Friday, October 26, 2012

Be Careful What You Wish

I've long read that it is a Chinese warning that says to be careful about what you wish for, because it might come true. An Indian author believes a weaker America would be good for India. Is he serious?

I find this amazingly narrow strategic thinking:

Historian Arnold Toynbee likened America to a ''large, friendly dog in a very small room. Every time it wags its tail, it knocks over something.'' More recent chroniclers have not been as charitable. They ascribe to the United States less innocence, and credit it with a more predatory outlook in its pursuit of global domination and maintaining that primacy.

In either case, the suggestion that US actions have been damaging to the world either from guileless clumsiness or from wilful depredation finds greater acceptance today than America's own conviction that it has been a force for good.

The bottom line is that the author welcomes declining American power as an opportunity for India to fill the vacuum where we leave.


Granted, the idea that we aren't a force for good has found greater acceptance even in our own White House. That doesn't mean it is true. And even if true, isn't an Indian analyst's job to determine if American weakness would be better or worse for India?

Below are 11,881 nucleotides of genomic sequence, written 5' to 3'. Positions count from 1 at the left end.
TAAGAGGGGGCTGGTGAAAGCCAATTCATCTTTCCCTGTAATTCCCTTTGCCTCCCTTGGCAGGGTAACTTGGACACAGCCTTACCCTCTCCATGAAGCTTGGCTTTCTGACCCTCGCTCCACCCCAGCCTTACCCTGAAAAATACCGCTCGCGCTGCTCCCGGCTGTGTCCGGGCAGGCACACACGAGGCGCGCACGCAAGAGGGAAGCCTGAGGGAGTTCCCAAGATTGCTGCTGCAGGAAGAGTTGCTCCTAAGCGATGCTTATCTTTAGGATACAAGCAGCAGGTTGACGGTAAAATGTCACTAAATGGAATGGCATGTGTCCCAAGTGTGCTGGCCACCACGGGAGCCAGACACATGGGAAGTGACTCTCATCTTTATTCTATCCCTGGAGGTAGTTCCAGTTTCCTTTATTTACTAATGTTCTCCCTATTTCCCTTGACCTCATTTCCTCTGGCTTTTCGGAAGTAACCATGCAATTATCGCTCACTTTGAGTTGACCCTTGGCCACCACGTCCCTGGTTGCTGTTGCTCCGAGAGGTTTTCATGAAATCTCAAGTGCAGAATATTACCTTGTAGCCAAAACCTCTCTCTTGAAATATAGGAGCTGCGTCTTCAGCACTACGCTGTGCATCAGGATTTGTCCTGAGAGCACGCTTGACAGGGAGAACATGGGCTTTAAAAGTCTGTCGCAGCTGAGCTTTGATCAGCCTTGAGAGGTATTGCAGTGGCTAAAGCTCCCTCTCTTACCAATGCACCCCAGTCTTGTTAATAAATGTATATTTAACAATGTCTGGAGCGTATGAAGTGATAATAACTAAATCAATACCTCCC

I wonder how this author will feel when Chinese carrier battle groups are sailing in the Bay of Bengal with land-based anti-ship ballistic missiles over-watching their movements?

I wonder how this author will feel if Chinese forces launch a snatch-and-grab mission into Arunachal Pradesh and dare India to take back what China has captured?

I wonder how this author will feel if Pakistan turns fully to China as an ally in the absence of America to look for help?

Ah, opportunities! Don't they sound grand?

Wishes are wonderful things, eh? May India not have to suffer getting this author's wish about not having to endure our guileless clumsiness or willful depredation should China fill that "welcome" vacuum of American decline before India can expand their power to compensate.